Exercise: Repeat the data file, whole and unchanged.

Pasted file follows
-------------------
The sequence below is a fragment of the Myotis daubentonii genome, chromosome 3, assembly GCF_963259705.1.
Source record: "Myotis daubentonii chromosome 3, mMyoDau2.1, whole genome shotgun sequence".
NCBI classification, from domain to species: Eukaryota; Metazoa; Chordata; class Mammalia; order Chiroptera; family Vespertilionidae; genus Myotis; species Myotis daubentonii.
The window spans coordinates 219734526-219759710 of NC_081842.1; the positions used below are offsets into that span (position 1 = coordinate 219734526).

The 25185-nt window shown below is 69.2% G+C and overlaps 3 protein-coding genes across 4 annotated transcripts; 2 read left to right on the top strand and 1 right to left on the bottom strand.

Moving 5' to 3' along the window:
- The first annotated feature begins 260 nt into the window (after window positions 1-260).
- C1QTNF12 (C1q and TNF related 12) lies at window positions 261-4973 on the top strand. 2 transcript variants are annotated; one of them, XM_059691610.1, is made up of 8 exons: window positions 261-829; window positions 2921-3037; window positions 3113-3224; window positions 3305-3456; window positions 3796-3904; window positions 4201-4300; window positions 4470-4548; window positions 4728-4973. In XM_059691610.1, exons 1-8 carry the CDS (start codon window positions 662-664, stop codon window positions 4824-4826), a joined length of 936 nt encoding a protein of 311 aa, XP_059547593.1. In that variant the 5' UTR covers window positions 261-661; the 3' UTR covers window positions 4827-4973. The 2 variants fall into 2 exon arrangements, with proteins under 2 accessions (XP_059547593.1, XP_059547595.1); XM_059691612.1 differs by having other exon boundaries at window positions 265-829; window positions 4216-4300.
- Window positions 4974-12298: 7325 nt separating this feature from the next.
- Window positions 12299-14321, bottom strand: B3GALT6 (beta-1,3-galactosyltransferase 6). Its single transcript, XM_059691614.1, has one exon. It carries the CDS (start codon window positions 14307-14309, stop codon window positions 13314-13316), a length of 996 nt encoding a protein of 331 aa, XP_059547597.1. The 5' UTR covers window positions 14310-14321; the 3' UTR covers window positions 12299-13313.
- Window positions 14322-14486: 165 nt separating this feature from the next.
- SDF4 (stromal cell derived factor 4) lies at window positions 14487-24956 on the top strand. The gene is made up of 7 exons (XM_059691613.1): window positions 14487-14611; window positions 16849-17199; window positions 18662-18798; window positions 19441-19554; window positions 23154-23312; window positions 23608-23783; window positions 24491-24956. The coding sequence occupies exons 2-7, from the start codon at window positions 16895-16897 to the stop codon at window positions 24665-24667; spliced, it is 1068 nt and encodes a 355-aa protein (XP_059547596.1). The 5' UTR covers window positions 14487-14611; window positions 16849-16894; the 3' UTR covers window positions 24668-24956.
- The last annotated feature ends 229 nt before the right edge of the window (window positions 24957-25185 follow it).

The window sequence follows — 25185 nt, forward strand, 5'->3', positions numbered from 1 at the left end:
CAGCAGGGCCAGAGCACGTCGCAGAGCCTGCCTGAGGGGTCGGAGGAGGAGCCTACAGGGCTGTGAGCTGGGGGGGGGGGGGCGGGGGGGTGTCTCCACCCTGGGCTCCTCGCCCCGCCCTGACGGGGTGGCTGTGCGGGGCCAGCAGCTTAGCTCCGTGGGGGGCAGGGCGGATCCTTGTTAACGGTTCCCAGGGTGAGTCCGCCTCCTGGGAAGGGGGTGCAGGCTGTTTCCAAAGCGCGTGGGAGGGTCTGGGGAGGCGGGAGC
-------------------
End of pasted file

The sequence below is a fragment of the Myotis daubentonii genome, chromosome 3, assembly GCF_963259705.1.
Source record: "Myotis daubentonii chromosome 3, mMyoDau2.1, whole genome shotgun sequence".
NCBI classification, from domain to species: Eukaryota; Metazoa; Chordata; class Mammalia; order Chiroptera; family Vespertilionidae; genus Myotis; species Myotis daubentonii.
The window spans coordinates 219734526-219759710 of NC_081842.1; the positions used below are offsets into that span (position 1 = coordinate 219734526).

The 25185-nt window shown below is 69.2% G+C and overlaps 3 protein-coding genes across 4 annotated transcripts; 2 read left to right on the top strand and 1 right to left on the bottom strand.

Moving 5' to 3' along the window:
- The first annotated feature begins 260 nt into the window (after window positions 1-260).
- C1QTNF12 (C1q and TNF related 12) lies at window positions 261-4973 on the top strand. 2 transcript variants are annotated; one of them, XM_059691610.1, is made up of 8 exons: window positions 261-829; window positions 2921-3037; window positions 3113-3224; window positions 3305-3456; window positions 3796-3904; window positions 4201-4300; window positions 4470-4548; window positions 4728-4973. In XM_059691610.1, exons 1-8 carry the CDS (start codon window positions 662-664, stop codon window positions 4824-4826), a joined length of 936 nt encoding a protein of 311 aa, XP_059547593.1. In that variant the 5' UTR covers window positions 261-661; the 3' UTR covers window positions 4827-4973. The 2 variants fall into 2 exon arrangements, with proteins under 2 accessions (XP_059547593.1, XP_059547595.1); XM_059691612.1 differs by having other exon boundaries at window positions 265-829; window positions 4216-4300.
- Window positions 4974-12298: 7325 nt separating this feature from the next.
- Window positions 12299-14321, bottom strand: B3GALT6 (beta-1,3-galactosyltransferase 6). Its single transcript, XM_059691614.1, has one exon. It carries the CDS (start codon window positions 14307-14309, stop codon window positions 13314-13316), a length of 996 nt encoding a protein of 331 aa, XP_059547597.1. The 5' UTR covers window positions 14310-14321; the 3' UTR covers window positions 12299-13313.
- Window positions 14322-14486: 165 nt separating this feature from the next.
- SDF4 (stromal cell derived factor 4) lies at window positions 14487-24956 on the top strand. The gene is made up of 7 exons (XM_059691613.1): window positions 14487-14611; window positions 16849-17199; window positions 18662-18798; window positions 19441-19554; window positions 23154-23312; window positions 23608-23783; window positions 24491-24956. The coding sequence occupies exons 2-7, from the start codon at window positions 16895-16897 to the stop codon at window positions 24665-24667; spliced, it is 1068 nt and encodes a 355-aa protein (XP_059547596.1). The 5' UTR covers window positions 14487-14611; window positions 16849-16894; the 3' UTR covers window positions 24668-24956.
- The last annotated feature ends 229 nt before the right edge of the window (window positions 24957-25185 follow it).

The window sequence follows — 25185 nt, forward strand, 5'->3', positions numbered from 1 at the left end:
CAGCAGGGCCAGAGCACGTCGCAGAGCCTGCCTGAGGGGTCGGAGGAGGAGCCTACAGGGCTGTGAGCTGGGGGGGGGGGGGCGGGGGGGTGTCTCCACCCTGGGCTCCTCGCCCCGCCCTGACGGGGTGGCTGTGCGGGGCCAGCAGCTTAGCTCCGTGGGGGGCAGGGCGGATCCTTGTTAACGGTTCCCAGGGTGAGTCCGCCTCCTGGGAAGGGGGTGCAGGCTGTTTCCAAAGCGCGTGGGAGGGTCTGGGGAGGCGGGAGC